Preventing genetic diseases in dogs

The health and wellbeing of many dogs has been compromised because of how they have been bred by humans. Cambridge researchers have been at the forefront of investigating the genetic basis of some of the most painful, blinding and life-limiting inherited diseases, developing tests to spot which dogs carry them and working with breeders to breed ‘hereditary clear’ dogs. As a result of their work, in the UK alone at least 52,000 dogs have been tested for 22 different mutations in 46 breeds, according to records from The Kennel Club, an organisation that holds the largest register for pedigree and crossbreed dogs in the UK. Development of the world’s first objective testing criteria for brachycephalic obstructive airway syndrome (BOAS), a condition that affects flat-faced dogs, has also been used for training of UK vets after it was endorsed by The Kennel Club.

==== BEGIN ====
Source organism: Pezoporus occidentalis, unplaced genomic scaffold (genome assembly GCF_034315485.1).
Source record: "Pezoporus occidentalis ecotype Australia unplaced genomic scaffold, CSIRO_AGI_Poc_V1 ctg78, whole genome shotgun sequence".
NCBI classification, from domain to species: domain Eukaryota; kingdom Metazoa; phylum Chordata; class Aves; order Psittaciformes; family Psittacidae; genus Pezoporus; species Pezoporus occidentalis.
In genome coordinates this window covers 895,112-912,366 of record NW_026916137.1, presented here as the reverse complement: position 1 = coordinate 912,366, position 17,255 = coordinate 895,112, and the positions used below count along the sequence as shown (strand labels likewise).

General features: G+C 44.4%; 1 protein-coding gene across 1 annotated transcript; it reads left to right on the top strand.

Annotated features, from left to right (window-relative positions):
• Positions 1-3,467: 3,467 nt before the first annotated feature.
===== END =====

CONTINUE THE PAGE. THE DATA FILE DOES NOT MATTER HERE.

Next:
Added 31 May 2023